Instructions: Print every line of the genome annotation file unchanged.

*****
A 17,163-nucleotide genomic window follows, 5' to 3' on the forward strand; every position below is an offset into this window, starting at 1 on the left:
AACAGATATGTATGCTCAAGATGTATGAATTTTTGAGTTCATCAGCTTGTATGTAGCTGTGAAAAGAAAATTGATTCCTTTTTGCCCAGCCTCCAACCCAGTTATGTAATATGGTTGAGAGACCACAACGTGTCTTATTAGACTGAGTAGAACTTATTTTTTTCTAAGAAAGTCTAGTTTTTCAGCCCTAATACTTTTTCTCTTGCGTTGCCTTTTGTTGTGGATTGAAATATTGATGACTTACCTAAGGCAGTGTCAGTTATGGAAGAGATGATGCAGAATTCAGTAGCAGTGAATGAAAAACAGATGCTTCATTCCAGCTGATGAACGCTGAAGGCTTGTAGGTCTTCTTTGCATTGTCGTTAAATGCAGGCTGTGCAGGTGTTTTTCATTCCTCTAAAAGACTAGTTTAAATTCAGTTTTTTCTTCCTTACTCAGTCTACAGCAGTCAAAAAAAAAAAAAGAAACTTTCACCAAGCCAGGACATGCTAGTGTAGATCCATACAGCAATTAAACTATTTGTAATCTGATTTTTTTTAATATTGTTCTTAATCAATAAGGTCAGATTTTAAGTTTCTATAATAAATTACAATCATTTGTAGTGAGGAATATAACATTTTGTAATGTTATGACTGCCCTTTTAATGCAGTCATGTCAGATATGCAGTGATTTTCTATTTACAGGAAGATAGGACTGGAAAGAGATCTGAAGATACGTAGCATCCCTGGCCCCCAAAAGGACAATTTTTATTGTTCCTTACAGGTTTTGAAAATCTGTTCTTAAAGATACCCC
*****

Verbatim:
A 17,163-nucleotide genomic window follows, 5' to 3' on the forward strand; every position below is an offset into this window, starting at 1 on the left:
AACAGATATGTATGCTCAAGATGTATGAATTTTTGAGTTCATCAGCTTGTATGTAGCTGTGAAAAGAAAATTGATTCCTTTTTGCCCAGCCTCCAACCCAGTTATGTAATATGGTTGAGAGACCACAACGTGTCTTATTAGACTGAGTAGAACTTATTTTTTTCTAAGAAAGTCTAGTTTTTCAGCCCTAATACTTTTTCTCTTGCGTTGCCTTTTGTTGTGGATTGAAATATTGATGACTTACCTAAGGCAGTGTCAGTTATGGAAGAGATGATGCAGAATTCAGTAGCAGTGAATGAAAAACAGATGCTTCATTCCAGCTGATGAACGCTGAAGGCTTGTAGGTCTTCTTTGCATTGTCGTTAAATGCAGGCTGTGCAGGTGTTTTTCATTCCTCTAAAAGACTAGTTTAAATTCAGTTTTTTCTTCCTTACTCAGTCTACAGCAGTCAAAAAAAAAAAAAGAAACTTTCACCAAGCCAGGACATGCTAGTGTAGATCCATACAGCAATTAAACTATTTGTAATCTGATTTTTTTTAATATTGTTCTTAATCAATAAGGTCAGATTTTAAGTTTCTATAATAAATTACAATCATTTGTAGTGAGGAATATAACATTTTGTAATGTTATGACTGCCCTTTTAATGCAGTCATGTCAGATATGCAGTGATTTTCTATTTACAGGAAGATAGGACTGGAAAGAGATCTGAAGATACGTAGCATCCCTGGCCCCCAAAAGGACAATTTTTATTGTTCCTTACAGGTTTTGAAAATCTGTTCTTAAAGATACCCC